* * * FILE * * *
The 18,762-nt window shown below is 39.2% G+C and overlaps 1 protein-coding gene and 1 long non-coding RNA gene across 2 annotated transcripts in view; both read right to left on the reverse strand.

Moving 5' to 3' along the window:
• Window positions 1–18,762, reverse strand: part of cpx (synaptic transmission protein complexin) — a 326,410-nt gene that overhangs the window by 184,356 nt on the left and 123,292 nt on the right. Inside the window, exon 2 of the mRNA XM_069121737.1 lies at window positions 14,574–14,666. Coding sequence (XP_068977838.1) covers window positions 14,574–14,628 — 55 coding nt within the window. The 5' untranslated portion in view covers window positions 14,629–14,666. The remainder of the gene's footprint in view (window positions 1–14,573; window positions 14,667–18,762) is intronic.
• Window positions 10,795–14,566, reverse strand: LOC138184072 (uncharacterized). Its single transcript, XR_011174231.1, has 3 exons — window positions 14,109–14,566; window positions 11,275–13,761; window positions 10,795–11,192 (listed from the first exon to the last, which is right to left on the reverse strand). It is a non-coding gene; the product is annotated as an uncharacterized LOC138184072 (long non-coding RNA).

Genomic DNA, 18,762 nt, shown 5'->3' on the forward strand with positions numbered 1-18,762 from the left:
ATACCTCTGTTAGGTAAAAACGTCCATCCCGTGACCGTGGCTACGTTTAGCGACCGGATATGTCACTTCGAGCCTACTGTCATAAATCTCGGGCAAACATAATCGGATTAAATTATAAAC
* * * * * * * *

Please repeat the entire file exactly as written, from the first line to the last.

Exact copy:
The 18,762-nt window shown below is 39.2% G+C and overlaps 1 protein-coding gene and 1 long non-coding RNA gene across 2 annotated transcripts in view; both read right to left on the reverse strand.

Moving 5' to 3' along the window:
• Window positions 1–18,762, reverse strand: part of cpx (synaptic transmission protein complexin) — a 326,410-nt gene that overhangs the window by 184,356 nt on the left and 123,292 nt on the right. Inside the window, exon 2 of the mRNA XM_069121737.1 lies at window positions 14,574–14,666. Coding sequence (XP_068977838.1) covers window positions 14,574–14,628 — 55 coding nt within the window. The 5' untranslated portion in view covers window positions 14,629–14,666. The remainder of the gene's footprint in view (window positions 1–14,573; window positions 14,667–18,762) is intronic.
• Window positions 10,795–14,566, reverse strand: LOC138184072 (uncharacterized). Its single transcript, XR_011174231.1, has 3 exons — window positions 14,109–14,566; window positions 11,275–13,761; window positions 10,795–11,192 (listed from the first exon to the last, which is right to left on the reverse strand). It is a non-coding gene; the product is annotated as an uncharacterized LOC138184072 (long non-coding RNA).

Genomic DNA, 18,762 nt, shown 5'->3' on the forward strand with positions numbered 1-18,762 from the left:
ATACCTCTGTTAGGTAAAAACGTCCATCCCGTGACCGTGGCTACGTTTAGCGACCGGATATGTCACTTCGAGCCTACTGTCATAAATCTCGGGCAAACATAATCGGATTAAATTATAAAC